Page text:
Alvin Eugene “Gene” Coffman

1934 – 1998




          Gene was born “Alvin Ujean Coffman” on December 23, 1934 in Liberal, Kansas to John E. and Bertha O. (Spiegel) Coffman although, even Gene may not have known about the spelling of his middle name as “Ujean”!  His name has been found as “Alvin E. Coffman” on some legal papers although, he preferred to use “Eugene A. Coffman” in such matters.  Calling him “Alvin” was a good way to wind up in a fight!

          Gene ran away from home when he was in the fifth grade and worked for a time as a laborer on a racehorse farm, living in the bunkhouse with the rest of the employees.  Because of his short stature, they even trained him to be a jockey.  After reassessing some of the decisions he had made up to that point in his young life though, he decided to return home to his parents. 






          Gene began his racing career when he went to work for the Hudson garage in Liberal, Kansas in May of 1956.  A coworker called “PeeWee” had a Hudson jalopy and Gene started going to the races to assist him with his car.  Gene and PeeWee decided to build a car together so they purchased a ’41 Ford sedan.  They rebuilt the flathead V8 engine, installed roll bars, painted the car light blue, added the #10 in front of the rear wheels and a caricature of Bugs Bunny on the right front door.  They named the car the “Hoppen 8”.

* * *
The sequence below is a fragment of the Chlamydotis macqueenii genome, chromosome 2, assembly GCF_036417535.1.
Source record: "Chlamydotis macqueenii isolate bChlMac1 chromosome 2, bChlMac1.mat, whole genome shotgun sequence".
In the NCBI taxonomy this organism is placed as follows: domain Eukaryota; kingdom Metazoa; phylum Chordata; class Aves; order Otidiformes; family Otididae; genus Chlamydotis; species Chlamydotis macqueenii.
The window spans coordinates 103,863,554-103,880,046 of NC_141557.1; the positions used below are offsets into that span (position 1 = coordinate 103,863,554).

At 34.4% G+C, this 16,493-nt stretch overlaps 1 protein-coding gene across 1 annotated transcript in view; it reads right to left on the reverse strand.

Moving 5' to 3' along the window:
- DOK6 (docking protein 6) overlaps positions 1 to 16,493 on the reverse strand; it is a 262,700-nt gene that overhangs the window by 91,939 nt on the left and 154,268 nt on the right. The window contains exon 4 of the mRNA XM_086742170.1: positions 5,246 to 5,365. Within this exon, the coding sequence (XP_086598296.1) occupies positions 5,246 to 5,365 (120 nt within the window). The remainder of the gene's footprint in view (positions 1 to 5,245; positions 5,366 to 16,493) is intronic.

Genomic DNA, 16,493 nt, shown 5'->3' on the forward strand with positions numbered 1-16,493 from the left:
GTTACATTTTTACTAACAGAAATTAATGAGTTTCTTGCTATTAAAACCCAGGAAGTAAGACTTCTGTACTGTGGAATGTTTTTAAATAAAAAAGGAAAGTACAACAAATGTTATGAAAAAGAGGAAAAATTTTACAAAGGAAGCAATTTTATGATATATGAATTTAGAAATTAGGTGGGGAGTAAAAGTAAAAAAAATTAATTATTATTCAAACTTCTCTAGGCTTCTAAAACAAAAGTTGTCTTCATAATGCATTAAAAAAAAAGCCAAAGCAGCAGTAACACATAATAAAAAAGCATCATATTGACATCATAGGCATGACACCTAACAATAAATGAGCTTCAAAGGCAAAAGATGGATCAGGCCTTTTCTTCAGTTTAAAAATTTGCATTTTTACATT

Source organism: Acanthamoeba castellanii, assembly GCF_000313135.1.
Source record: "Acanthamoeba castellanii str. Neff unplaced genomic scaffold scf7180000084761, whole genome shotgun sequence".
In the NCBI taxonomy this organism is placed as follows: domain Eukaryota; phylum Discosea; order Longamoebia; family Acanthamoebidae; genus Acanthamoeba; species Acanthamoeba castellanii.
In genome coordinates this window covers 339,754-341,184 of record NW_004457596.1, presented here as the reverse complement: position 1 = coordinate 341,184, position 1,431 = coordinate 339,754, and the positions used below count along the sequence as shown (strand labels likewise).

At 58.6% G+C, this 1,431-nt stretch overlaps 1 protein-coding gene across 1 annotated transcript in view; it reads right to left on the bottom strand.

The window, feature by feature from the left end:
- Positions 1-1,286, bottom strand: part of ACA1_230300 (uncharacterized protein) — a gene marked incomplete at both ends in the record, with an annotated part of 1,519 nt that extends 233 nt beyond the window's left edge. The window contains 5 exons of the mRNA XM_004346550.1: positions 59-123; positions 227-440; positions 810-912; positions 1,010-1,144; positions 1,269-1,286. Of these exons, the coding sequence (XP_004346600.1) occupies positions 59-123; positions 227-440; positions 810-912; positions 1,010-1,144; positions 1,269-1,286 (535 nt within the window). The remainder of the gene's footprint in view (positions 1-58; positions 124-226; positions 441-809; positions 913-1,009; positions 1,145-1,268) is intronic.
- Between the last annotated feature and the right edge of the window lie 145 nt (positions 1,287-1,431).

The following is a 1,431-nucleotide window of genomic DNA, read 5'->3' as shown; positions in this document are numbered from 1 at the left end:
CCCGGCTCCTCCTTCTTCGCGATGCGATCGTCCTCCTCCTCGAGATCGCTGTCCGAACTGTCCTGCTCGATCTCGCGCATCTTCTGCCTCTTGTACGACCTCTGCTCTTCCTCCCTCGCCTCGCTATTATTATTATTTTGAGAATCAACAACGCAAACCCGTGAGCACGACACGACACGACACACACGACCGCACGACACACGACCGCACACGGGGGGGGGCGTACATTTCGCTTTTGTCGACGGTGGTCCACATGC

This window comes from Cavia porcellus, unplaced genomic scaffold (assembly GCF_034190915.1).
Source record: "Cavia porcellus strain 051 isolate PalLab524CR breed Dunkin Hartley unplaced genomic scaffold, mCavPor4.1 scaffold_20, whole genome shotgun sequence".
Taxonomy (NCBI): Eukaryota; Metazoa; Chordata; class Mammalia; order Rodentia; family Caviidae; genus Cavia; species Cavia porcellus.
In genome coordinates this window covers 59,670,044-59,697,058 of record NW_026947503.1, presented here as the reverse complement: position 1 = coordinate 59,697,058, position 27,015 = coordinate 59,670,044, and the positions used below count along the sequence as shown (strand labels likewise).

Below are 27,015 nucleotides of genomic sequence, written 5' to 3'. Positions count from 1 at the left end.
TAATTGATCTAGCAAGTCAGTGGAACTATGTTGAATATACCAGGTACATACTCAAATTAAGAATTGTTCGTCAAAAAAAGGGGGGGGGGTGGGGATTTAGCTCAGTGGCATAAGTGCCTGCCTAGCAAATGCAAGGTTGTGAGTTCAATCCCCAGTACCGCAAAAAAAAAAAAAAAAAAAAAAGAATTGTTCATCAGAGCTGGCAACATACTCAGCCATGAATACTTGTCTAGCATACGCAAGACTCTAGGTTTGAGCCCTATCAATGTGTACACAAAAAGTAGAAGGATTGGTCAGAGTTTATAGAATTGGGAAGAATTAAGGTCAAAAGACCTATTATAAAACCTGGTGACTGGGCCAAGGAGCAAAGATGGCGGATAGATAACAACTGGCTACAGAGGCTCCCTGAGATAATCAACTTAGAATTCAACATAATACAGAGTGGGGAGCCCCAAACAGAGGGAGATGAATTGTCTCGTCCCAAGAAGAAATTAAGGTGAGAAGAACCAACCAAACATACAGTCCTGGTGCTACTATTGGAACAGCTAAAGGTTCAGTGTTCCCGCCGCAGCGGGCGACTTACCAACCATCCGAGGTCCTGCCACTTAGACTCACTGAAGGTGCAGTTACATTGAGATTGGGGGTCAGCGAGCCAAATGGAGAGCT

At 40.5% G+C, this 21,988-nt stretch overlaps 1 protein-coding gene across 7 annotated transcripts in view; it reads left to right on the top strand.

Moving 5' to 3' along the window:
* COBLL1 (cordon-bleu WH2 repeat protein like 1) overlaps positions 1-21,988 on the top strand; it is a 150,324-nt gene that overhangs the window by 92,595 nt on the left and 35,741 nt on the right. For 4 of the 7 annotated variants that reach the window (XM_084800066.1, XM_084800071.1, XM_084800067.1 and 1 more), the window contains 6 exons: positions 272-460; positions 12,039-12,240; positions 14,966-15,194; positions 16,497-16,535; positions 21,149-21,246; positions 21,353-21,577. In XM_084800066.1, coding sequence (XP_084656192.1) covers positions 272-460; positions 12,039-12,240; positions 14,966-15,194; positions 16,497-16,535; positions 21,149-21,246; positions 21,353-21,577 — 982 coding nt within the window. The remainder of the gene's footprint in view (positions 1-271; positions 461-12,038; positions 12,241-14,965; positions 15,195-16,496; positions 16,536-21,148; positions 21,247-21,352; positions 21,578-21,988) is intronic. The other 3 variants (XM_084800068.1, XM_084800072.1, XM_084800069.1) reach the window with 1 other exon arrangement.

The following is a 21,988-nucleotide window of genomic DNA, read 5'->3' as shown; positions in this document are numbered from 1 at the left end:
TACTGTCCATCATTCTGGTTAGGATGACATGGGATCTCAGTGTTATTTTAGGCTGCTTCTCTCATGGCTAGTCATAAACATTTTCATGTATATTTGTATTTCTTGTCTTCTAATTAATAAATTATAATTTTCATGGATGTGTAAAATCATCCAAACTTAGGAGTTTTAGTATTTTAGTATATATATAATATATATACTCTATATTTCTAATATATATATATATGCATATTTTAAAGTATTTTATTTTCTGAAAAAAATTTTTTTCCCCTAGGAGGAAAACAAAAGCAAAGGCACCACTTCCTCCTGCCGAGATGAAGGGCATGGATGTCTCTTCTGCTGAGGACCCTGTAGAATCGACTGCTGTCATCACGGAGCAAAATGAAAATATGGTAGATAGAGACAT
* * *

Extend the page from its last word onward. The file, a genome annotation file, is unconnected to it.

Their first race was at Liberal and, discouraged, Gene was ready to quit.  PeeWee encouraged him to at least finish that night of racing which Gene did.  That was all it took to get him hooked on driving.  He bought out PeeWee's share of their partnership and made some changes in the car to suit himself.

          In Gene’s next race on July 4, 1956 at the Grant County Fairgrounds in Ulysses, Kansas, he crashed into a tractor tire / infield marker on the first lap of the first race putting him out of competition for the night.

          In all, Gene drove the car in five racing programs but his racing career was off to a slow start.  He felt it had nowhere to go but up though.

          Click your mouse on the photo at right to see another view of the “Hoppen 8”. 

          Then  to see a different view of this car.






          Gene drove this gray ’37 Ford in three racing programs for owner Charles Setters.  Then, on August 3, 1956 at Ulysses Kansas, Gene was involved in a crash in the heat race messing up the front suspension.  He refused to drive it that way so Setters got another driver to compete in the remaining races that night but that driver promptly crashed the car through a fence on the very first lap he drove it destroying the car.






          Charles Setters and Gene then built this ’37 Ford and painted it green with silver lettering.  Gene finished the racing season driving this car and won his first race (a heat) on September 7, 1956 at Ulysses, Kansas.  His first feature race win also came in this car on September 23, 1956 at Larned, Kansas.  In all, he competed in nine racing programs in this car.  Besides Larned and Ulysses, they also raced at Liberal, Garden City, and Dodge City in Kansas.






          Gene drove this Hudson owned by Verne Crusha of Liberal, Kansas competing in races at Ulysses and Liberal in Kansas and at Hooker, Oklahoma.  They competed in 34 racing programs that year and 82 individual races winning 23 of those.